Pemphigus is an autoimmune blistering disorder that, prior to the use of prednisone, was associated with increased mortality.1 Even with the availability of steroid-sparing agents, moderate to severe disease can be associated with clinically significant morbidity. In this issue, Hsu et al2 demonstrate the financial burden of inpatient hospitalization of patients with pemphigus using the National Inpatient Sample (NIS) Database. The NIS is the largest publicly available all-payer hospital inpatient care database in the United States and is used by researchers and policymakers to identify, track, and analyze trends in health care utilization, access, charges, quality, and outcomes.3 Rare diseases, such as pemphigus, can be difficult to study, but large databases, such as the NIS, allow us a glimpse into the impact of the disease from a public health perspective. Hsu et al2 demonstrate that even a relatively rare dermatologic condition can be a considerable burden both to the patient and the medical system.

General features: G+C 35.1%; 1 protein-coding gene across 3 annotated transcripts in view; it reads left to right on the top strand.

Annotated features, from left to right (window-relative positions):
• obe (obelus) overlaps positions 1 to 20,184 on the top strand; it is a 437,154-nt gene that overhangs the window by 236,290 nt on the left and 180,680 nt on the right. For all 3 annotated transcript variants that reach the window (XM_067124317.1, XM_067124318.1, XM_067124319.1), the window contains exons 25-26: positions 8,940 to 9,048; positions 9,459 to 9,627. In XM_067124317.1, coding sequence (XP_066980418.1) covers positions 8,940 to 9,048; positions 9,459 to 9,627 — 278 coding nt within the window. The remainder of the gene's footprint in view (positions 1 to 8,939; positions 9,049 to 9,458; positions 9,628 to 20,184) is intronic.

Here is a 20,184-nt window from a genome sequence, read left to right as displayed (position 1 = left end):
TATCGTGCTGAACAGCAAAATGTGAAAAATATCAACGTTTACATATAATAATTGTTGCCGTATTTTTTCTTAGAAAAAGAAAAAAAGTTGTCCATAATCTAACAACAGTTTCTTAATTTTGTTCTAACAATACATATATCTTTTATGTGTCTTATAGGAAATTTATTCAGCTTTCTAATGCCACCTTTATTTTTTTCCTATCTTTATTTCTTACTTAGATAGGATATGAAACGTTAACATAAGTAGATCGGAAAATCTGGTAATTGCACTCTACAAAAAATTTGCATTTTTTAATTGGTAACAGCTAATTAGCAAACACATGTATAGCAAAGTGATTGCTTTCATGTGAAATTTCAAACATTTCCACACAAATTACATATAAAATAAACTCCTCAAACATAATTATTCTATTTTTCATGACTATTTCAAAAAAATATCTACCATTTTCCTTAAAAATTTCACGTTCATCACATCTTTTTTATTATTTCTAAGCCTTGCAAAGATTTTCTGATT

Cardones AR, Hall RP. Cost of Inpatient Care of Patients With Pemphigus in the United States: Translating Dollars and Cents Into Improved Patient Care. JAMA Dermatol. 2016;152(6):629–630. doi:10.1001/jamadermatol.2015.5241
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